by Donella Hosten
The National Training Agency (NTA) held its first ever Skills Stakeholders Workshop on Tuesday, 14 November 2017 at the Radisson Hotel.
According to Kay Julien-Gutu, Communications Officer of the NTA, this one-day workshop serves as a stepping stone to bigger things, and it is a way to put information out there for stakeholders. “Today is just basically to get a feedback, to get a feeling from the stakeholders…” on the way forward and hopefully set up planning committees to chart the way forward.
The NTA is the sole body in Grenada responsible for overseeing technical and vocational training, and this move seeks to create interconnectivity among entrepreneurs. Not only does the NTA provide the certification for skills based on assessment and competence, but, they also work with the persons who do the training sessions, and they sometimes provide institutionalised training. Some of the skills training offered include boat-making, livestock and poultry production, furniture making, and construction.
Every 2 years, World Skills International brings young people from around the world together to compete against each other in various skilled areas. Tuesday’s event came as a result of Grenada’s interest in being part of this international event. “We feel in Grenada, that we could have our own local competition… as well as to give Grenada exposure,” Julien-Gutu said.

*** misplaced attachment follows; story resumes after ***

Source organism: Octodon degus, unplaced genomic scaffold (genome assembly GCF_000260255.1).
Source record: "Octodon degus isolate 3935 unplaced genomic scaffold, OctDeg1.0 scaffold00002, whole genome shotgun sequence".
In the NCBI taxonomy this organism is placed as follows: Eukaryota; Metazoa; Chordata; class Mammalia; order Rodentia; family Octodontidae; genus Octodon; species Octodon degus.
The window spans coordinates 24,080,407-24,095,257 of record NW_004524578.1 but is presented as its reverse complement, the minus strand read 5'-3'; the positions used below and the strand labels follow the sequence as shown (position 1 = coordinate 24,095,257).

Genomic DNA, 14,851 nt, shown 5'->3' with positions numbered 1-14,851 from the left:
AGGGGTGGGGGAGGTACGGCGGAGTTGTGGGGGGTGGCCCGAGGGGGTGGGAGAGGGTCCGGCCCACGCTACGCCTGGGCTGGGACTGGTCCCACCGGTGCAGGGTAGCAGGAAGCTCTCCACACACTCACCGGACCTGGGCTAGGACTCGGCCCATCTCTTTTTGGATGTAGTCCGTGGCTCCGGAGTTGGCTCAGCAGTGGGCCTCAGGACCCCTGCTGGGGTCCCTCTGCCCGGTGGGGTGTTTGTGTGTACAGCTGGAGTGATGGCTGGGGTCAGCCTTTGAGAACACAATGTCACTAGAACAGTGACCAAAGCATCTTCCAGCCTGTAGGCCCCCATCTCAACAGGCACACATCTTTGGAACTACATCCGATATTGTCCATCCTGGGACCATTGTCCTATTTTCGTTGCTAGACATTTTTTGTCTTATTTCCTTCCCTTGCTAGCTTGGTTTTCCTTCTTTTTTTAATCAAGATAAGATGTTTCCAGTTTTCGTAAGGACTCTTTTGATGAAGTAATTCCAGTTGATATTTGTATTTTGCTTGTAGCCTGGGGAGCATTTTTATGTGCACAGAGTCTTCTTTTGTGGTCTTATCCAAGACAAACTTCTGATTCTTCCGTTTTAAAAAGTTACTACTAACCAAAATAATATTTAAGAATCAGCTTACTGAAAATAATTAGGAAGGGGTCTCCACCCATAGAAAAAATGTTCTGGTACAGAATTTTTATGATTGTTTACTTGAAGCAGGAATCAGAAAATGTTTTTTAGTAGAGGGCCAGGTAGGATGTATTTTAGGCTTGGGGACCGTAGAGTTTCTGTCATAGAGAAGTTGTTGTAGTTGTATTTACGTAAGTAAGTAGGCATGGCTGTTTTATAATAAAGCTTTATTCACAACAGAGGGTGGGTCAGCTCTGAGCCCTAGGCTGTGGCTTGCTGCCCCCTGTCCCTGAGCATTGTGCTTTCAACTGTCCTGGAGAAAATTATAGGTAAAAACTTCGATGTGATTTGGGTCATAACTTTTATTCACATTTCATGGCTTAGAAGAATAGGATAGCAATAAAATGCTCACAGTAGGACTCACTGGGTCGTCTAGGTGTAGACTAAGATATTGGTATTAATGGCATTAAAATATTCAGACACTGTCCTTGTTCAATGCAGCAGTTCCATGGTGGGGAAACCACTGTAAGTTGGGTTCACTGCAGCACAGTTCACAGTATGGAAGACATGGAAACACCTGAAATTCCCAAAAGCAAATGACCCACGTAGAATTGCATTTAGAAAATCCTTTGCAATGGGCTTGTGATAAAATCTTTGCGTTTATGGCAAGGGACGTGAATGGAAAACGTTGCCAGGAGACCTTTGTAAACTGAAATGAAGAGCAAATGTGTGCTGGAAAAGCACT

Marcia Rowe-Amonde, Senior Director of TVET Development for Support Systems at the HEART Trust NTA, was the featured speaker at NTA’s event on Tuesday. She noted that World Skills International focuses on skills and skills development in specific countries. Her sessions during the workshop covered topics such as the engagement of the industries and getting students to see skills as important to their overall development.
Jamaica has participated in World Skills International competitions and has been a member since 2002. Speaking of Jamaica’s involvement with the World Skills International, Rowe-Amonde said Jamaica had hosted some local competitions where different institutions have taken part. They have also had a youth forum.
Rowe-Amonde reiterated the importance of non-traditional skills, stating that, “many of our young people, and many older people, have grown up focusing on being a doctor, or lawyer or nurse or a teacher.” However, “we want to say that there are other careers, other professions in the new and emerging areas that they need to begin to think about and to embrace.” She used the examples of careers in renewable energy, animation, cyber-security, mechatronics, information and communication technology, many areas in which persons involved can become entrepreneurs. “We need to begin to prepare our young people to take on a global world.,” said Rowe-Amonde. She said it is important to learn the new skills needed to be embraced and to ‘learn how to learn’ as the knowledge is changing fast.